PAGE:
I have seen for the first time in 100 years of conflict, the two peoples - the Israeli people and the Palestinian people - are ahead of their leaderships.

Amos Oz

Amos Oz

Profession: Author
Nationality: Israeli

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But The Same Sea is set precisely in this Israel, which never makes it to the news headlines anywhere. It is a novel about everyday people far removed from fundamentalism, fanaticism nationalism, or militancy of any sort.

All of my novels are democracies.

A conflict begins and ends in the hearts and minds of people, not in the hilltops.

Two children of same cruel parent look at one another and see in each other the image of the cruel parent or the image of their past oppressor. This is very much the case between Jew and Arab: It's a conflict between two victims.

Well, my definition of a tragedy is a clash between right and right.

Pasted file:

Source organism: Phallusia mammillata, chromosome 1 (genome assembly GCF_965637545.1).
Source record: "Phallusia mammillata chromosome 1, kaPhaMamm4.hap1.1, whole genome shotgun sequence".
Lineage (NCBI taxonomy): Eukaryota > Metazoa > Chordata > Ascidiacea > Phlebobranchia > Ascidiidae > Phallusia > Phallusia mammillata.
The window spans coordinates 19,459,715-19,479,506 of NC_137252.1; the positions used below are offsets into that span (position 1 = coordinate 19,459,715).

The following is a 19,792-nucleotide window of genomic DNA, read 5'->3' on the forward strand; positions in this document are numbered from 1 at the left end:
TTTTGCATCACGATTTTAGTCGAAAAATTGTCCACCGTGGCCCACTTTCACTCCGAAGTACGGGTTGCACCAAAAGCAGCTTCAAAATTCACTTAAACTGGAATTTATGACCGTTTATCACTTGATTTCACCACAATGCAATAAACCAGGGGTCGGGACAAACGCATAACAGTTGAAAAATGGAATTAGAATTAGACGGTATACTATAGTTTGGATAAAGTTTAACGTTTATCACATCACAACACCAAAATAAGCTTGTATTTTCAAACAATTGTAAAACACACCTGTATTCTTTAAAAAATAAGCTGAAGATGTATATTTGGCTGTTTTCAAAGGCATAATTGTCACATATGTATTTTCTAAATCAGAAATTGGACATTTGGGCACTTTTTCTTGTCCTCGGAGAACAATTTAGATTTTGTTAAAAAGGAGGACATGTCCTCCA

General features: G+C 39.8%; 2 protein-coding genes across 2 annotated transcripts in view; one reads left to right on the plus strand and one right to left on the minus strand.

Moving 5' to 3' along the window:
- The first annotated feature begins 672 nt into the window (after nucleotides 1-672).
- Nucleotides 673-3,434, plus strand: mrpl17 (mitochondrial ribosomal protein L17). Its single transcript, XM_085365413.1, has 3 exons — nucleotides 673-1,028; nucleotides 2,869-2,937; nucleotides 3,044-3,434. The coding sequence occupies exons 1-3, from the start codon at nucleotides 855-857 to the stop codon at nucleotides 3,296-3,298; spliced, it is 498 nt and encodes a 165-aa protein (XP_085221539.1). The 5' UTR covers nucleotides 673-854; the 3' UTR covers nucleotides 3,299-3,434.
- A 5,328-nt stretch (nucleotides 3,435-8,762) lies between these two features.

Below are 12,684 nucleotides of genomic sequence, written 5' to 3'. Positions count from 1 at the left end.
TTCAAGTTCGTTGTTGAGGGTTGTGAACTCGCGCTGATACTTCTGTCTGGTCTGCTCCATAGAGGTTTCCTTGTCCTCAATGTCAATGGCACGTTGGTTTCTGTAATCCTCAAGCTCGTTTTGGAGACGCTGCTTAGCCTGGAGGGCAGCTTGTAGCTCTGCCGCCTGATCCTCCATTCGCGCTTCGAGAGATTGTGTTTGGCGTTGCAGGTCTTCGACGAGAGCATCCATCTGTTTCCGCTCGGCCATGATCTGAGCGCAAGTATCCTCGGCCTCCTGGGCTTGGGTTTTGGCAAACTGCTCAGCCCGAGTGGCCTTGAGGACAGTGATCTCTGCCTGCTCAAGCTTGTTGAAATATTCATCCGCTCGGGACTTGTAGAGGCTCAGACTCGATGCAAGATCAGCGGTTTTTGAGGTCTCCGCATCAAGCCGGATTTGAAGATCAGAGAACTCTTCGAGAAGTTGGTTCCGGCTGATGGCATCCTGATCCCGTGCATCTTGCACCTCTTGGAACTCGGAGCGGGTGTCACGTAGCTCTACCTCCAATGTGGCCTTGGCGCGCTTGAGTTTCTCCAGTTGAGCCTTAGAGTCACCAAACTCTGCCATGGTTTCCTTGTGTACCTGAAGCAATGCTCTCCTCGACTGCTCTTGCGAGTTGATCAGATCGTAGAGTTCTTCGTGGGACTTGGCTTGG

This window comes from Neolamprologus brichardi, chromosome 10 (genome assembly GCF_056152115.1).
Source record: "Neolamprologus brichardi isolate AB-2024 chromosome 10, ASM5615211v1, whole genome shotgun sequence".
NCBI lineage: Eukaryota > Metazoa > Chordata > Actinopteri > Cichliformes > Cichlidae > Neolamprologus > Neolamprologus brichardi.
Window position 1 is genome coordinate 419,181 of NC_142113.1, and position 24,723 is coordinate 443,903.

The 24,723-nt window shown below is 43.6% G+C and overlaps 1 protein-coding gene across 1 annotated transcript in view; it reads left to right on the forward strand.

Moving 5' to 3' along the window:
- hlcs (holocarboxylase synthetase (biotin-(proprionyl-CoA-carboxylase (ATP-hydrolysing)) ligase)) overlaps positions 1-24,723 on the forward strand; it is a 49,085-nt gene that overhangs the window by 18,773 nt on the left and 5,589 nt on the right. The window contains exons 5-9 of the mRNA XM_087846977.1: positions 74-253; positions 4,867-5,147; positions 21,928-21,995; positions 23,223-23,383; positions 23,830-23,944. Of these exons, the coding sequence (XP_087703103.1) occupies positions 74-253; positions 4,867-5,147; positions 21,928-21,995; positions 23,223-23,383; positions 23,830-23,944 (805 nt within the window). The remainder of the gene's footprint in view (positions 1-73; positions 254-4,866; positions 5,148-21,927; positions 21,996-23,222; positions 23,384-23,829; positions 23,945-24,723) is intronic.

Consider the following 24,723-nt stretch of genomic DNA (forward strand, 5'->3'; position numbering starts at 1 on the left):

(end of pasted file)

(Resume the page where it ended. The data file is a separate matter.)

And in this respect, the Israeli-Palestinian conflict has been a tragedy, a clash between one very powerful, very convincing, very painful claim over this land and another no less powerful, no less convincing claim.

The actual gap between Labor, Likud and the new central party is microscopic.

I wrote The Same Sea not as a political allegory about Israelis and Palestinians. I wrote it about something much more gutsy and immediate. I wrote it as a piece of chamber music.

If we don't stop somewhere, if we don't accept an unhappy compromise, unhappy for both sides, if we don't learn how to unhappily coexist and contain our burned sense of injustice - if we don't learn how to do that, we end up in a doomed state.

Every single pleasure I can imagine or have experienced is more delightful, more of a pleasure, if you take it in small sips, if you take your time. Reading is not an exception.

Israel of the coastal plain, where eight out of ten Israeli Jews live far removed from the occupied territories, from the fiery Jerusalem, from the religious and nationalistic conflicts, is unknown to the outside world, almost unknown to itself.

I wrote a novel about Israelis who live their own lives on the slope of a volcano. Near a volcano one still falls in love, one still gets jealous, one still wants a promotion, one still gossips.

On my parents' scale of values, the more Western something was, the more cultured it was considered.

I recommend the art of slow reading.